Health

Injecting More Pain into Our Health Bills

Whatever happened to 'affordable'?

When Richard Rivera, 32, a freight broker from the Atlanta area, had his first child in 2013, his family paid $150 in out-of-pocket costs for the birth. His employer’s health plan paid for the rest.

Just three years later, Rivera is expecting his second child. This time, he’s been told the costs will be $1,900. And this time, his family is on insurance from the state marketplace.

“The costs are so different,” Rivera told LifeZette. “That’s not a small increase.”

He said the disparity in costs — and frustration over having to pay more for insurance premiums and doctor visits — is a “constant conversation” in his household.

Rivera, who runs a photography business on the side called This Original Life, said he is making more money than he was three years ago, but he’s still frustrated by the price surge.

“That still doesn’t equate,” said Rivera.

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“We’ve been told it will cost just over $1,900, and that is if we have a perfect birth, with no hiccups, which is unlikely because my wife had pre-eclampsia the first time around,” Rivera added.

Stories like his are common today for Americans insured in and out of the Affordable Care Act (ACA) marketplaces.

A new Kaiser Family Foundation report found that people covered by their employers’ health plans saw their out-of-pocket costs grow by 77 percent from 2004 to 2014. The increases now exceed the health plans’ average payment per enrollee.

“This is not an equitable way to provide care. It’s more of the same, and it’s not the solution.”

Between 2006 and 2015, the average deductible for people with employer-provided health coverage rose from $303 to $1,077, the report said.

From 2004 to 2014, the average payments enrollees put towards deductibles went up 256 percent, from $99 to $353. Coinsurance payments went up 107 percent from $117 to $242 and copayments decreased 26 percent from $206 to $152.

The amount patients paid in shared costs went up 77 percent — from an average of $422 in 2004 to $747 in 2014.

On average, insurers used to cover 86.7 percent of medical expenses. That went down to 85.3 percent in 2014.

Controlling Costs
People covered under the ACA have limits placed on out-of-pocket costs — but that is yet another cost on the rise.

In 2015, the limit for out-of-pocket costs was $6,600 for an individual plan and $13,200 for a family plan. That rose this year to $6,850 for an individual plan and $13,700 for a family plan. This is, of course, after a deductible has been met.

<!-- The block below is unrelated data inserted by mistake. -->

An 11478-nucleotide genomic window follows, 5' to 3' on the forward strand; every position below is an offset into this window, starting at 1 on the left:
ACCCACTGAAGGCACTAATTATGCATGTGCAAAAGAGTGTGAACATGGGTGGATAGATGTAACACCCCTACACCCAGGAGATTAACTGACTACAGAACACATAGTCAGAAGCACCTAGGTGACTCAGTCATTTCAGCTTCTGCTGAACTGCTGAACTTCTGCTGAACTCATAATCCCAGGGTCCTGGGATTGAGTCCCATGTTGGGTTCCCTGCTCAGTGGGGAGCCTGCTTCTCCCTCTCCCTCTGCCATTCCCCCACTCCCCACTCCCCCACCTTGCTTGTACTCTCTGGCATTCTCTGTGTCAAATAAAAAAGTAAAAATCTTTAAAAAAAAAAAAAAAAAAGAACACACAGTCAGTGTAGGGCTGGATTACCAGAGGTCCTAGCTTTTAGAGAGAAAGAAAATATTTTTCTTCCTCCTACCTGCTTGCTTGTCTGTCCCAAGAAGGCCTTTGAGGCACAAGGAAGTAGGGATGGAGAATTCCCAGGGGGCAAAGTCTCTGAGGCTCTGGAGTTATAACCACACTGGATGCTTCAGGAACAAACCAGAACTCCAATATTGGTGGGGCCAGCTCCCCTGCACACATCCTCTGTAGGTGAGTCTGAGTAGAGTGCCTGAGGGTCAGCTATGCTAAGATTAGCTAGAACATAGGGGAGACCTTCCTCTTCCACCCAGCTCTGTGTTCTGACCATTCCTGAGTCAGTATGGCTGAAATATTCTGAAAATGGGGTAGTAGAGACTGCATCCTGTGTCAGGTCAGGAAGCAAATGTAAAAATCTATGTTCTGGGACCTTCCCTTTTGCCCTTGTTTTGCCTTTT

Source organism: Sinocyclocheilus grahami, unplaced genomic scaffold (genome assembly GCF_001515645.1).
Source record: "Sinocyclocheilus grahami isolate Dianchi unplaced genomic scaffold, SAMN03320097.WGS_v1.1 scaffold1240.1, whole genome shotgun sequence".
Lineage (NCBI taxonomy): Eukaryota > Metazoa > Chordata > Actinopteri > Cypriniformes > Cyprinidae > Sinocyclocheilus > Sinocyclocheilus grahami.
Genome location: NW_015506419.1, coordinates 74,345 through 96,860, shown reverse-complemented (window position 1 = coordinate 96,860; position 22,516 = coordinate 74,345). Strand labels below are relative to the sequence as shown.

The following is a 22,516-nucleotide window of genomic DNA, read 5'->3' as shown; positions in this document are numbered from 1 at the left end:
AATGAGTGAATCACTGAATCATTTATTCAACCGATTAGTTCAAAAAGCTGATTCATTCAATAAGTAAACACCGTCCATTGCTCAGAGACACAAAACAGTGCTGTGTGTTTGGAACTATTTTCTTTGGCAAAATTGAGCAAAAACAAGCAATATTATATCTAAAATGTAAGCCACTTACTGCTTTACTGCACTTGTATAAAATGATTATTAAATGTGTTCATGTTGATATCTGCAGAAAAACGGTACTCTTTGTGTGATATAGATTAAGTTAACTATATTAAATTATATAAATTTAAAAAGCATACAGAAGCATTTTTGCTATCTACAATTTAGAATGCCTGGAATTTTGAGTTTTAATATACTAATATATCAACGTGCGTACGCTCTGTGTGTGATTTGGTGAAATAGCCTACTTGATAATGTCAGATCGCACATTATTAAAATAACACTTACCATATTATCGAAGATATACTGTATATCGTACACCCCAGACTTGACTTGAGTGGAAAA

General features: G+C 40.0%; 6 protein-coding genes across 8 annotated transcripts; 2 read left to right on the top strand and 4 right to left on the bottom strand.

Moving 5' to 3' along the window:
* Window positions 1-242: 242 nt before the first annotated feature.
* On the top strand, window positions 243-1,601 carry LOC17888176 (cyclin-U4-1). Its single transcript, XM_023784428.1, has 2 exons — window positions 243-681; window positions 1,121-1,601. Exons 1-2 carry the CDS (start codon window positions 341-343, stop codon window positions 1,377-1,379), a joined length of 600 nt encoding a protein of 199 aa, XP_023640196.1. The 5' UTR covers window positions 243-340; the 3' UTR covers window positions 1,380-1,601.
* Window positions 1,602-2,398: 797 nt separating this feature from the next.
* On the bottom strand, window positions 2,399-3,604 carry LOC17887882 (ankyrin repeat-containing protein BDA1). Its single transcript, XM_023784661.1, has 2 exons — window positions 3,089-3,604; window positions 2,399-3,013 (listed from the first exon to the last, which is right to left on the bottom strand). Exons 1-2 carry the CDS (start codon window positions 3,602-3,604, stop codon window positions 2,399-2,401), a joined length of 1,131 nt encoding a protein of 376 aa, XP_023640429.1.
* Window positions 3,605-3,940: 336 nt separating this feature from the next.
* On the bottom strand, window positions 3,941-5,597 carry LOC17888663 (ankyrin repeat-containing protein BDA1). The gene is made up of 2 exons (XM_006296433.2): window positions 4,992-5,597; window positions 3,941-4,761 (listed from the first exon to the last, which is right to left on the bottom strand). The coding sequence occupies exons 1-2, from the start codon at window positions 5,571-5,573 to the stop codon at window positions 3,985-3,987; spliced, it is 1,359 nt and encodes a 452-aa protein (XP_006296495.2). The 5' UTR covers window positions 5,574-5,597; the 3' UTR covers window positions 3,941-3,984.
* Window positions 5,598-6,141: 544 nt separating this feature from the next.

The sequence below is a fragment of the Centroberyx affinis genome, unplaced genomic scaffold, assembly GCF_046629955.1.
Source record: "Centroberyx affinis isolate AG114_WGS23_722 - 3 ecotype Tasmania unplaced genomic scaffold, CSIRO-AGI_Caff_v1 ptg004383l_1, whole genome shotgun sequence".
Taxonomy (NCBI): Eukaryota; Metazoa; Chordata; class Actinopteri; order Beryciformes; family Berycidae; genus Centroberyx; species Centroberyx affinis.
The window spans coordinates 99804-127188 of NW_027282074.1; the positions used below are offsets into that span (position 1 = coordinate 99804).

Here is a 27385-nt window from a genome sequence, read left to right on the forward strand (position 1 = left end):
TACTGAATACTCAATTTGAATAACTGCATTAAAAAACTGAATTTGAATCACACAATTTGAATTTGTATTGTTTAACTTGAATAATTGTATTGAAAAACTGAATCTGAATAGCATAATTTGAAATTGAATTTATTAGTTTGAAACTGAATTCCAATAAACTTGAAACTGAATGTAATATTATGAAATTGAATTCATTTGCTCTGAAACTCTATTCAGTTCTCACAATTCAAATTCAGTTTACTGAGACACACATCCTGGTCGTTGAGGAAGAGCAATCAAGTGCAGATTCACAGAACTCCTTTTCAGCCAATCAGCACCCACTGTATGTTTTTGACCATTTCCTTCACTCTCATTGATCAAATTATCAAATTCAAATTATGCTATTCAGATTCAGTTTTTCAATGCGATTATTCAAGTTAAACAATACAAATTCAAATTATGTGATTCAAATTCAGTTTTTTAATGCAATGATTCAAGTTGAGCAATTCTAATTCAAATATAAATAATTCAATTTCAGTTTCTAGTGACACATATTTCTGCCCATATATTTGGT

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“These limits can be enormous if you look at the actual plans,” Dr. Robert Zarr, a pediatrician in Washington, D.C., told LifeZette. “When people have a deductible of several thousands of dollars, can you imagine all they have to pay before the insurance works?”

Zarr said more people have insurance with the ACA, but that doesn’t mean the coverage is good. He said most people cannot afford the best coverage available through the marketplaces.

“This is not an equitable way to provide care. It’s more of the same, and it’s not the solution,” he said. “We need to stop going down the same path, which is depending on the wide variance of insurance provided by fewer and fewer for-profit insurance companies.”

“We have more people with insurance but the insurance they have is faulty. It’s not the kind of insurance they need,” said Zarr, who also serves as president of the Physicians for a National Health Program, which supports The Expanded & Improved Medicare For All Act (H.R. 676).

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He said the consumers — especially young adults — are taking notice of how the health care system is passing more costs onto consumers. He noted that this has been happening for several decades, not just since ACA approval.

“People do understand, they do get it,” he said. “And times are bleak for a lot of people.”

Taking Charge
John Marshall, a spokesperson for the Signature Medical Group, told LifeZette that all Americans — patients, doctors and providers — need to better understand how the system works and how the money flows.

“That way, we all can drive a movement toward more affordable, quality health care,” said Marshall.His organization, Signature Medical Group, is a network of physicians not employed by a hospital in an effort to keep costs lower for patients.

Dr. Jonathan Kaplan, a plastic surgeon in San Francisco, said consumers need to shop around for services. He believes the ACA has shifted higher costs onto others because of the number of new enrollees.

“For some reason, no one expected it to cost all of us more money — maybe we’re surprised because the plan was called the ‘Affordable’ Care Act.”

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